Thursday, September 27, 2007
Saturday will mark the 50th anniversary of the Brooklyn Dodgers' last game- a 2-1 loss in Philly to finish an 84-70 season. It was the last gasp of the Boys of Summer, a squad which had remained basically intact since 1947, winning six pennants and the 1955 World Series. It was, until 2001, the last gasp of any kind of professional baseball in Brooklyn.
On Monday, we walked around the Ebbets Field apartments, to mark the date of the last major league game there. No-one else seemed to care. We tried to imagine the old stadium, with its grand rotunda, legendary scoreboard, foul territory the size of a small state, and rough mix of fans representing all the neighborhoods and ethnicities of Brooklyn. It's not easy to do, so long after the fact. But someone has to greet the ghosts of Brooklyn's baseball past, and let them know that we remember.
For the record, Brooklyn beat Pittsburgh 2-0 in that final home game. Rookie Dan McDevitt pitched a complete game, giving up just five hits. After losing the series in Philadelphia, the most beloved team in baseball flew to Los Angeles, never to return.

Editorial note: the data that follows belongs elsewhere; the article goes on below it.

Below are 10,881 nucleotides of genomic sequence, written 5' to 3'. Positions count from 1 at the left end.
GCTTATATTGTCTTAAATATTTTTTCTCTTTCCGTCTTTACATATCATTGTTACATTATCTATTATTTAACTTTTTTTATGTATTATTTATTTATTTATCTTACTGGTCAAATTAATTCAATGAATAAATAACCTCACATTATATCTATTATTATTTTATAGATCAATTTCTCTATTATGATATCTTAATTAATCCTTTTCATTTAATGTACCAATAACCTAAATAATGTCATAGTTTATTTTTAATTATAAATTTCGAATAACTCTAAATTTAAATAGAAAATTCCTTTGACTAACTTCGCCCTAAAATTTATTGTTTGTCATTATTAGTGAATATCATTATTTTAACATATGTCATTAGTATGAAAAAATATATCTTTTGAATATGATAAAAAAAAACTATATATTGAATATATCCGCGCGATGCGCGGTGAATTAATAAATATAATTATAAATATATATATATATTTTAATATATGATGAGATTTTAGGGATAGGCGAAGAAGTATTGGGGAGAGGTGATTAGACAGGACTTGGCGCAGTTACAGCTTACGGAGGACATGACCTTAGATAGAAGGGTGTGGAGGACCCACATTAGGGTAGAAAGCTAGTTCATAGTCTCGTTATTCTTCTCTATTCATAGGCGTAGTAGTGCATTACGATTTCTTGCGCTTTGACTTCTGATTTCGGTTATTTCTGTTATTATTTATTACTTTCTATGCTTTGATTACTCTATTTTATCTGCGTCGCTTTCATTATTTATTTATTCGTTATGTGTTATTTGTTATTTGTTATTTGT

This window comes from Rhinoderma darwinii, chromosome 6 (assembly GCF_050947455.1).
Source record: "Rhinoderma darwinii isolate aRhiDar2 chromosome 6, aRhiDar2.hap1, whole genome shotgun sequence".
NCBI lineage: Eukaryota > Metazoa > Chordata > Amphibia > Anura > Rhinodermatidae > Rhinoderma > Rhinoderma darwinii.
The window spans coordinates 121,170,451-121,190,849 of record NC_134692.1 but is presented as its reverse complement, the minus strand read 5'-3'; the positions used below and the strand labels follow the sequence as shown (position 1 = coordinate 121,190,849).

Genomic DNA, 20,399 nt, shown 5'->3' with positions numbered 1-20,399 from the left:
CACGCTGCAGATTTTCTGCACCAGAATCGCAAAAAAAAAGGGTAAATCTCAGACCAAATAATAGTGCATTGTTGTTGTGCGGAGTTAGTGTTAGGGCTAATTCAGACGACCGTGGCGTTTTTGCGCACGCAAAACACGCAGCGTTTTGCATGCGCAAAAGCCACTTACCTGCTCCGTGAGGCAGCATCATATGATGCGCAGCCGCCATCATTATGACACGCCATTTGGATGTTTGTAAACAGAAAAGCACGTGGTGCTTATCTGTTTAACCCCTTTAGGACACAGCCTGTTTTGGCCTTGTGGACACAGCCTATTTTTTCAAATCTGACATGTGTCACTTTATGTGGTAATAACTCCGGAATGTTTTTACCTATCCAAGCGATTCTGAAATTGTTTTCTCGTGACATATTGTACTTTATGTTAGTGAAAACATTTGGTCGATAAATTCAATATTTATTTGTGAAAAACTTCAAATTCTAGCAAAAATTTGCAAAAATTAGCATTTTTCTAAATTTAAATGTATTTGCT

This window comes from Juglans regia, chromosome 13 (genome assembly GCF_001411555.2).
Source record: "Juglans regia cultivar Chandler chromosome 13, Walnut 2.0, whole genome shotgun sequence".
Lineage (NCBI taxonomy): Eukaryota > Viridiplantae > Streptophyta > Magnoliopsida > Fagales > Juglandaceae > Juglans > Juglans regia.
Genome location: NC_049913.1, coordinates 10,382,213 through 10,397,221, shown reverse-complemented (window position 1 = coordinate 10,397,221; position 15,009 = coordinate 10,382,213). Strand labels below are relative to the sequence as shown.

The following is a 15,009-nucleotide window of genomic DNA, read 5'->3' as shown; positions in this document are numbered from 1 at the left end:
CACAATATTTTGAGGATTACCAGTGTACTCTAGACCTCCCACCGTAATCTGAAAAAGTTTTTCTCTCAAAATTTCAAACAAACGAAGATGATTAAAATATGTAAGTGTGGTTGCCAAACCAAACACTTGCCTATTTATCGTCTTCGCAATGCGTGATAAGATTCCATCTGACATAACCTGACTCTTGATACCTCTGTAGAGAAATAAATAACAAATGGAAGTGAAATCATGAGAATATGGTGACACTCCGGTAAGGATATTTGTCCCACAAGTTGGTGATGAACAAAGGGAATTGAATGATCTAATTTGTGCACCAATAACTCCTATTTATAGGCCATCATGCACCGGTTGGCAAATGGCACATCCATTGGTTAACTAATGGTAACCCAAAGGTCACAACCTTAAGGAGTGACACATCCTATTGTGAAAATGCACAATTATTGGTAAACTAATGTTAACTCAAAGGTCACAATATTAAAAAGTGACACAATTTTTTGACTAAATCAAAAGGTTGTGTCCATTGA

Ebbets Field saw action for another two years: Long Island University played there, along with sundry high school championship games and negro league exhibitions. The last game there was on August 23, 1959- a double header between the Kansas City Monarchs and Brooklyn Stars. Herm Green of the Stars hit the last home run, off no less a pitcher than Satchel Paige.
In 1960, Ebbets Field was torn down.
In 1962, the apartments were built. They've been there nearly as long as the field was. They'll be there a lot longer yet, I'm sure.
But the ghosts remain. And those of us who remember will visit, and keep them company.